The tumult reassured me as reality regained solidity and cohesion. I left my spot on the curb and stopped the first cab to cross my path. Throughout the ride, I kept staring at the streets out the window to confirm they were as they appeared, all the while replaying in my head the last thing Adam Khalifa had said to me: “This is not a city, but a patient suffering from vertigo!”
Of all the neighborhoods in Cairo, he chose Faisal, where I lived for five years, as an example of the chaos and discord of the city’s architecture. 
I was supposed to interview him for one hour, but the meeting – which started at seven o’clock at night – went on for three, during which time Adam did not stop speaking even for a second. I would ask him a question, but the words that rolled nonstop from his tongue had nothing to do with what I had asked. I would try to reformulate the question, and he would tell a story whose significance I could not divine although I was overcome by his proficiency, stemming from his absolute faith in his own words. After a couple of hours, he was more at ease and began speaking of “his own private Cairo,” as he put it. This was closer to what I wanted: the magazine was publishing a series of interviews under a section entitled “Their City.” In each issue, a public figure would share his or her vision of Cairo, draw their own map as they had lived it since childhood. I did not put much effort into these interviews. It was just question and answer, according to my editor’s wishes. After publication, I would rewrite each one, again and again, as stories, and store them away in a secret drawer, overflowing with papers that at once resembled and contradicted the city.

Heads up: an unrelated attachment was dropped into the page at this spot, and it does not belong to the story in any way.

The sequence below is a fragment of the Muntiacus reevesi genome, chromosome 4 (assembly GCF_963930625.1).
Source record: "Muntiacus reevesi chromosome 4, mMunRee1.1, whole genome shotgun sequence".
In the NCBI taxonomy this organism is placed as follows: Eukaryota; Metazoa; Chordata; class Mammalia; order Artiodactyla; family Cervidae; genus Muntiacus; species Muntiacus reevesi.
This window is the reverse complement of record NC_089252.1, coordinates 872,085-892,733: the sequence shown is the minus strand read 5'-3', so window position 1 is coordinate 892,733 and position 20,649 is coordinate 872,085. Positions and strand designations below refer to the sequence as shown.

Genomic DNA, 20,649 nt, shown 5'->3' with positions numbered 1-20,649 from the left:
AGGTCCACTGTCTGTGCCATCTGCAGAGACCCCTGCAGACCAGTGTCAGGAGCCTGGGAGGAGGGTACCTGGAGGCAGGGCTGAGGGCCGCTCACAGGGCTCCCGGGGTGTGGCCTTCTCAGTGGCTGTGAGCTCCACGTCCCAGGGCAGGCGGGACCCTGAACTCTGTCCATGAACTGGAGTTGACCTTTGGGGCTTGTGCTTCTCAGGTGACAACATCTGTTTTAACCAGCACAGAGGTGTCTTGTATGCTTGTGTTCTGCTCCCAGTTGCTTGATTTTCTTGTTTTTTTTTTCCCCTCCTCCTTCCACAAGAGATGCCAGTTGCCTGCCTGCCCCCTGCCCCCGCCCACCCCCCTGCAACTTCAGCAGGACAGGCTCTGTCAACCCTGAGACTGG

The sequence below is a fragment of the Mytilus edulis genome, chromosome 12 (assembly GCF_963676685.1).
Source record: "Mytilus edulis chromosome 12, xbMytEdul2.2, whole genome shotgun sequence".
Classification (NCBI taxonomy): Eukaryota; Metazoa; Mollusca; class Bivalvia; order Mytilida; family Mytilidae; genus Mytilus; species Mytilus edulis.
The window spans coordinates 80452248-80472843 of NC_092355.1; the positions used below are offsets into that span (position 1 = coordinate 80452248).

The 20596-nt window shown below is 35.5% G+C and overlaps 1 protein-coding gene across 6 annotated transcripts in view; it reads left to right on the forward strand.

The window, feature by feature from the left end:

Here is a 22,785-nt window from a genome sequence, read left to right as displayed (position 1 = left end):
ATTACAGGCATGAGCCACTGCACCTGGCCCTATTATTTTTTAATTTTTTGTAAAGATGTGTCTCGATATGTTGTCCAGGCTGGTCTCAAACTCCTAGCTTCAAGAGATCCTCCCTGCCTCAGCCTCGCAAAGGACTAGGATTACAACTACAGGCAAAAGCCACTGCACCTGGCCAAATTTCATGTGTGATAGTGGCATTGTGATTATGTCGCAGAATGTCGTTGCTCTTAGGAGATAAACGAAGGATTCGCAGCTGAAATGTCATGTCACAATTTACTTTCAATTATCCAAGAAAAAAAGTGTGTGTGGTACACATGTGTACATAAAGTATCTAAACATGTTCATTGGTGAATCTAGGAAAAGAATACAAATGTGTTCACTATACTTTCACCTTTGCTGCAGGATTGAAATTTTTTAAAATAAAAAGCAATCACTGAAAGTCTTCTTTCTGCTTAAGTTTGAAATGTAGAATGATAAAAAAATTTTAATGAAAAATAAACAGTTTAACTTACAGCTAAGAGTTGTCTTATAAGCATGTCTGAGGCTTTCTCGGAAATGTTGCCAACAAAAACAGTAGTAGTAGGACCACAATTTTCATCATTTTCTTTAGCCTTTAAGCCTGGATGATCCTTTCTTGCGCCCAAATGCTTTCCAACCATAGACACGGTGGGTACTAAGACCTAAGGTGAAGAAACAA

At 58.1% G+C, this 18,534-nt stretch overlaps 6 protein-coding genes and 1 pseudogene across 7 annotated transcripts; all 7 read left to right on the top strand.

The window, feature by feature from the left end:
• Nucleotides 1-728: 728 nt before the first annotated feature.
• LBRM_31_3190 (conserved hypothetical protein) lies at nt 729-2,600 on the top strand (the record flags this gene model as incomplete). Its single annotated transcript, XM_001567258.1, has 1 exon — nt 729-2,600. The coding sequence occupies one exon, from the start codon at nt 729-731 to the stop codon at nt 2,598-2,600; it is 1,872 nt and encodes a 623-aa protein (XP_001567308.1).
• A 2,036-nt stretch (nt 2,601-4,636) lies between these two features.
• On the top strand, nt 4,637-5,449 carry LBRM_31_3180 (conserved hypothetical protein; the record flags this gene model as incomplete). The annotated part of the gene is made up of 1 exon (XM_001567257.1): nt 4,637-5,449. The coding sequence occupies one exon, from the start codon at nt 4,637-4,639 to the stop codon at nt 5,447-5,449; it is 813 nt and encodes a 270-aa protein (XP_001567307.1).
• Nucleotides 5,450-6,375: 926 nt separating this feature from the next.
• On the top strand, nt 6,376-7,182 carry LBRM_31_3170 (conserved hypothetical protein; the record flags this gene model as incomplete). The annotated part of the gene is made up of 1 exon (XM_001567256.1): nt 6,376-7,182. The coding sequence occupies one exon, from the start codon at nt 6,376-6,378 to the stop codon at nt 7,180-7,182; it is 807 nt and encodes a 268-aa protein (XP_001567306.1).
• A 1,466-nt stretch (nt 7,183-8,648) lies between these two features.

As I made my way to Adam Khalifa’s office in the Wehbeh building where I was to interview him, I found myself hoping for an extraordinary journalistic encounter with an architect who had contributed to the planning of several cities. I expected him to present a different vision of Cairo, but he surprised me with a city of hallucinations and doubts. He went on at length about Cairo’s fragile relationship with reality and its solid grounding in superstition. He spoke of what he termed “Holy Muqqatam,” the wisdom of Jawhar Al Siqilli compared to the folly of Khedive Ismail, and the need to restore the city to its original design if we are to correct the mistakes of the North African astrologers who oversaw its construction. 
He told me Cairo was an enchanted city, that almost no one realized its focal points or the hidden stashes of magical amulets buried at different sites. As he went on, I realized he was only speaking about the city built by Jawhar Al Siqilli, commander of the armies of Moaz Deenallah the Fatimid, and later expanded by Emir Bader Al Jamali. He strictly avoided mention of anything built after the fall of the Fatimids by the Ayyubids, Mamluks, or Ottomans, or the Cairo of Khedive Ismail and the neighborhoods of Masr Al Gadida or Maadi. He insisted that everything built after the Fatimids was a cancerous growth and everything before the Islamic conquest just “castles made of sand.” He said this last part in English, turning away from me.